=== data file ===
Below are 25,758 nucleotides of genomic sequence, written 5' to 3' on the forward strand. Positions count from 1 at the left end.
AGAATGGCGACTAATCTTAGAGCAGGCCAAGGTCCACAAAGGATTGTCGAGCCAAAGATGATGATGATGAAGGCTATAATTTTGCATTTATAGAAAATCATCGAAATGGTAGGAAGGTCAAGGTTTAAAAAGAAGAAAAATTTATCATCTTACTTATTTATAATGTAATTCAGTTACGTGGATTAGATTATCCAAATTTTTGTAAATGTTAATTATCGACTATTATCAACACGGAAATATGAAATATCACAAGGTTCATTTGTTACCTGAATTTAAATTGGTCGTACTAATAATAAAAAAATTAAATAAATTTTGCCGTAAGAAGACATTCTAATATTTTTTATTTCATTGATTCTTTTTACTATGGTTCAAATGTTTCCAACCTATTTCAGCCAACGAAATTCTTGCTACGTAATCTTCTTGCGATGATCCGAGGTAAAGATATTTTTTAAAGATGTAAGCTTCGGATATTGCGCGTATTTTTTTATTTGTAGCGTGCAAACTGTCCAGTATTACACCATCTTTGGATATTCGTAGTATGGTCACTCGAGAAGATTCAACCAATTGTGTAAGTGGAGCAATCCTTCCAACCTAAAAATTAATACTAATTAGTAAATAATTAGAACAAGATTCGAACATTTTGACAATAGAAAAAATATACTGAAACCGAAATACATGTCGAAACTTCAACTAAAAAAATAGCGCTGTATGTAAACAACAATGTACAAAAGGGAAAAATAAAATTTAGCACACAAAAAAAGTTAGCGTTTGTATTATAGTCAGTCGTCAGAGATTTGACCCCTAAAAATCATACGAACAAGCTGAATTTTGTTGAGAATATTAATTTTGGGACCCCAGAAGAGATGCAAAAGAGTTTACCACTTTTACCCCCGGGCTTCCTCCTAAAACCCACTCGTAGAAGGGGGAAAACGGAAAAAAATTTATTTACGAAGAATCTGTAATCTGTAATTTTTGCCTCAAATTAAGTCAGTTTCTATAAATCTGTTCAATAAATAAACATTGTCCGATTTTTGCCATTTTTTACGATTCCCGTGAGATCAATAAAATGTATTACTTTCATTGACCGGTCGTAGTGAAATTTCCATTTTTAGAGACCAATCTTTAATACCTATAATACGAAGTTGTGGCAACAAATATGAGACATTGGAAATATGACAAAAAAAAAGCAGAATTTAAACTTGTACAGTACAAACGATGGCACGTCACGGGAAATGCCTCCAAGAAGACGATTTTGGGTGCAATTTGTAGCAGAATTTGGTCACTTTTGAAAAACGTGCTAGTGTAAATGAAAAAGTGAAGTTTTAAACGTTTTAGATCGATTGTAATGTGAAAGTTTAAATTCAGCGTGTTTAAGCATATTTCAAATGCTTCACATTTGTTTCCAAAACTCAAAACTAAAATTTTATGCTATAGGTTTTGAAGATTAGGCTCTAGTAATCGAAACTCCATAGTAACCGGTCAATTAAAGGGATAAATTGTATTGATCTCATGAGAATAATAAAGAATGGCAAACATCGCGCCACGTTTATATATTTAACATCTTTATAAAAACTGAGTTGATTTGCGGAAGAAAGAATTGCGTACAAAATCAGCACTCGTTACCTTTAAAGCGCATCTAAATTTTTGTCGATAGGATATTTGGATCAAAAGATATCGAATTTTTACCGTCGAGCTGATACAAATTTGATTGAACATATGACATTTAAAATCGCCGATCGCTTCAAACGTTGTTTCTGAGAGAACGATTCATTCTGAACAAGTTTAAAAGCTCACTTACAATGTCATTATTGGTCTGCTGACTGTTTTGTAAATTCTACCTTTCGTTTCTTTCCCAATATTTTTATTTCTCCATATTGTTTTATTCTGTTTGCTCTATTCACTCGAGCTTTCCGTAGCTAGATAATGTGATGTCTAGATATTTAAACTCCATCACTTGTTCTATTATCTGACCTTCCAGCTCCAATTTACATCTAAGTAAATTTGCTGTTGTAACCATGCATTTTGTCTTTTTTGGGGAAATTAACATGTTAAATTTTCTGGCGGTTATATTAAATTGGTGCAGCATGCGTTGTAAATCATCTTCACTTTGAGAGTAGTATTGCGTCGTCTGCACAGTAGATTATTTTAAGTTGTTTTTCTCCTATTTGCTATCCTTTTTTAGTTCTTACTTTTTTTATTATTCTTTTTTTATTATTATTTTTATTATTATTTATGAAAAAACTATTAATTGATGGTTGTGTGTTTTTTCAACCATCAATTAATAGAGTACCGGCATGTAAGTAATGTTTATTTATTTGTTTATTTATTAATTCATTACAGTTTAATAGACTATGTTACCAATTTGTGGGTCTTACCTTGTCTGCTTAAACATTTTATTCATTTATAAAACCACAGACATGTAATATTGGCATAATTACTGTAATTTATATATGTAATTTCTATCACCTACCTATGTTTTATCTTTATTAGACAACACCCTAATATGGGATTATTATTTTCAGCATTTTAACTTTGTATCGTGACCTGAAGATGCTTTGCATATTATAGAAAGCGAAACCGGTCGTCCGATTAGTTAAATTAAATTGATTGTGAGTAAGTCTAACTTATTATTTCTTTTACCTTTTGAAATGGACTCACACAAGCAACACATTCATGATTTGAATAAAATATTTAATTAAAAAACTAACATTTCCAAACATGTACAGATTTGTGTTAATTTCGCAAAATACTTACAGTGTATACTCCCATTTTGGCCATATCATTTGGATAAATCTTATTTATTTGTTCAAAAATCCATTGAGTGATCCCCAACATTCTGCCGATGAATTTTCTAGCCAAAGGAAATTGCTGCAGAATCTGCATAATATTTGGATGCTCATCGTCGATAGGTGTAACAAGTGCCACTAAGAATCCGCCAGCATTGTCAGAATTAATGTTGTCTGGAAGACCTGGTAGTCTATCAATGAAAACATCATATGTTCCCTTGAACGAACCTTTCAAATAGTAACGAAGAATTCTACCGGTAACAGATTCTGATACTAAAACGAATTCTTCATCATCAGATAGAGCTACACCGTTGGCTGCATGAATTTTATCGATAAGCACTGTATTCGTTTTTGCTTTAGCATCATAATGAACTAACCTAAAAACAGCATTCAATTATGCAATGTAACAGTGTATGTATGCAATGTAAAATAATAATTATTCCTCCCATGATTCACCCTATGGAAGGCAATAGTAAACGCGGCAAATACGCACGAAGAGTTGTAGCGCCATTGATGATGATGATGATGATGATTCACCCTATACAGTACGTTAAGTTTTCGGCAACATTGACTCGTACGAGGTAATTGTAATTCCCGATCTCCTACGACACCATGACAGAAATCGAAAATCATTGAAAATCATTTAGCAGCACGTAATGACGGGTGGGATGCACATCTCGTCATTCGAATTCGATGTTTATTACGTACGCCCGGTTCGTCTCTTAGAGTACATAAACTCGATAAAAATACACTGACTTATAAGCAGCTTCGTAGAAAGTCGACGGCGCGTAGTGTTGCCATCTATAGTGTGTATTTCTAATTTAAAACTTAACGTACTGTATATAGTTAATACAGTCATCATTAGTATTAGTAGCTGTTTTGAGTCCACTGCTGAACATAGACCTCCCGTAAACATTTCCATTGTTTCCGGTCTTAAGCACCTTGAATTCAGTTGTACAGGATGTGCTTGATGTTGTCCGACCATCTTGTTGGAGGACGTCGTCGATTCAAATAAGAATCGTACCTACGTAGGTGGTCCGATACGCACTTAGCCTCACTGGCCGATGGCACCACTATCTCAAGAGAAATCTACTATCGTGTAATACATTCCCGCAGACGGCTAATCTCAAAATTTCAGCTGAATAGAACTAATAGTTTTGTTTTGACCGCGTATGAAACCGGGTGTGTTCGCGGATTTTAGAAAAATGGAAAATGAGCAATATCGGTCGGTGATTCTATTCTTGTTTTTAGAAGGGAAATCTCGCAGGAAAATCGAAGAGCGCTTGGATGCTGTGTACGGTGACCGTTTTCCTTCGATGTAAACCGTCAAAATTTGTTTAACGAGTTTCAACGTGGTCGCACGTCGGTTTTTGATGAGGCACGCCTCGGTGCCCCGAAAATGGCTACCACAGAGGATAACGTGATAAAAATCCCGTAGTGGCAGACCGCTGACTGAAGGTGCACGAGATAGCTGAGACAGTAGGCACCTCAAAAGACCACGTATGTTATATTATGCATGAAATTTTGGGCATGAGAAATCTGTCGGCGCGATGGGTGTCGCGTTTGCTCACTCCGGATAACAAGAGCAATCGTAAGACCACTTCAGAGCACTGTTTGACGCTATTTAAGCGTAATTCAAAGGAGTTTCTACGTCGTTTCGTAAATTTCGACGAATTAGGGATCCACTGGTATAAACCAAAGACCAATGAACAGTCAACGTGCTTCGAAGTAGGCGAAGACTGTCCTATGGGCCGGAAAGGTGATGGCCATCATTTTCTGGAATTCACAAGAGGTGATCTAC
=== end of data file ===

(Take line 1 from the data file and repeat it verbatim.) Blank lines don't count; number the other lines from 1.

Below are 25,758 nucleotides of genomic sequence, written 5' to 3' on the forward strand. Positions count from 1 at the left end.